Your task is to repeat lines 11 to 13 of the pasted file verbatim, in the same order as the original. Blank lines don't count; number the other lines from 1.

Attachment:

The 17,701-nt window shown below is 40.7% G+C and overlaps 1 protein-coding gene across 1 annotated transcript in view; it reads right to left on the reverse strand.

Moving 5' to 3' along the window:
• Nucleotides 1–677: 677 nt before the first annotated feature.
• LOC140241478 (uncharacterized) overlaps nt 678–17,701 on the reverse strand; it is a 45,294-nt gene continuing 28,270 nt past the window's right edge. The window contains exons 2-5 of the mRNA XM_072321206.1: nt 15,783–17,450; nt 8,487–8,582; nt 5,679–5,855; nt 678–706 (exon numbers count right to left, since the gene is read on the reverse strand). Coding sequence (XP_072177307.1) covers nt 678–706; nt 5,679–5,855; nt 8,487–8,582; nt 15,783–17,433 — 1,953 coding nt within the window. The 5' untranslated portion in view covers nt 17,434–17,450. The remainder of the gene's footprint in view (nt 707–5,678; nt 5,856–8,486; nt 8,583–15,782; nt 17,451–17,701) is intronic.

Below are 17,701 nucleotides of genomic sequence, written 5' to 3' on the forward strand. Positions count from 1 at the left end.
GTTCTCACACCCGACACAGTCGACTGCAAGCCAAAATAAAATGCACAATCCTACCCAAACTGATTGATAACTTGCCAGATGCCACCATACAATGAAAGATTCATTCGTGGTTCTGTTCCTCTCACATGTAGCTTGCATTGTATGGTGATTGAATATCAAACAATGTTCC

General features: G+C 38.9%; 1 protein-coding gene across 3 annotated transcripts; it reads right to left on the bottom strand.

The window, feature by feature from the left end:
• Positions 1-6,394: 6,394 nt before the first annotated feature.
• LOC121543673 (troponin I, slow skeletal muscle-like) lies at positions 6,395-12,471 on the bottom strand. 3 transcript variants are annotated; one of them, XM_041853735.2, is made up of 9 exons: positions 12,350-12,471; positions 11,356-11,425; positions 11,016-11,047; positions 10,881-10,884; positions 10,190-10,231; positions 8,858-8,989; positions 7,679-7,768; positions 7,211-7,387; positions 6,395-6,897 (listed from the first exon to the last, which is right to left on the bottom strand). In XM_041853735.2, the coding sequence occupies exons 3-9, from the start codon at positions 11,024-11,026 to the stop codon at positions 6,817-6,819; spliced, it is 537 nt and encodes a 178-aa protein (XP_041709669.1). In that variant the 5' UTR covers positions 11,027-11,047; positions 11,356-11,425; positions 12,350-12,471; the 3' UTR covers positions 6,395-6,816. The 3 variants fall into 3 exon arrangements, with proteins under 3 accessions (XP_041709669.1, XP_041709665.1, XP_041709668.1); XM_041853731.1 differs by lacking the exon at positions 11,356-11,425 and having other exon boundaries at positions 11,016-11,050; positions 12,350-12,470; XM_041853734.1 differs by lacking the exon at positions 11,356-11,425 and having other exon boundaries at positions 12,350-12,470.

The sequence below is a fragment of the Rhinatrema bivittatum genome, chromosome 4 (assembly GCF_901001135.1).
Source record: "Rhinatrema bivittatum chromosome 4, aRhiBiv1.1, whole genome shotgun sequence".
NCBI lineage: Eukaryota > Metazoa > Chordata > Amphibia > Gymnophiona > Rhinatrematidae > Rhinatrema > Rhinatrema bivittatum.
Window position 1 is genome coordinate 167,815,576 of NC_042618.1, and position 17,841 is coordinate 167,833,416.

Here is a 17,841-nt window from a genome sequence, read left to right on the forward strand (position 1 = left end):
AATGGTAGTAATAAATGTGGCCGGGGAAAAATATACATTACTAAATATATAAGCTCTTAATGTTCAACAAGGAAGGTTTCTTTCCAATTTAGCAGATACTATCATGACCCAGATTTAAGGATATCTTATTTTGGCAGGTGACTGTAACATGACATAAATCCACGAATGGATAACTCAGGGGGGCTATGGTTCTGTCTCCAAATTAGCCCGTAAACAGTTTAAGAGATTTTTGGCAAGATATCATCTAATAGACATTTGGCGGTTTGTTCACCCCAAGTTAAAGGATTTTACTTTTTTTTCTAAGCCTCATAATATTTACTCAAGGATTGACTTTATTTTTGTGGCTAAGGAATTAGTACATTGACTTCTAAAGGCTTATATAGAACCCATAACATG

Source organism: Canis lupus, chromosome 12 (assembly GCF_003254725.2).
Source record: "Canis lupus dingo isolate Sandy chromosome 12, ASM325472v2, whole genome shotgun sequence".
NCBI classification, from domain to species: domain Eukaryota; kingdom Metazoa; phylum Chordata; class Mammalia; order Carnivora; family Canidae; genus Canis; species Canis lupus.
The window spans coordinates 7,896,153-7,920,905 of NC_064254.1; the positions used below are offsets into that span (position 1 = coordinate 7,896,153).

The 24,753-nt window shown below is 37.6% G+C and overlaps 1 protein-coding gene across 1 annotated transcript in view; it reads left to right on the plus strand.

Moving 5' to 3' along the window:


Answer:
The sequence below is a fragment of the Rhinatrema bivittatum genome, chromosome 4 (assembly GCF_901001135.1).
Source record: "Rhinatrema bivittatum chromosome 4, aRhiBiv1.1, whole genome shotgun sequence".
NCBI lineage: Eukaryota > Metazoa > Chordata > Amphibia > Gymnophiona > Rhinatrematidae > Rhinatrema > Rhinatrema bivittatum.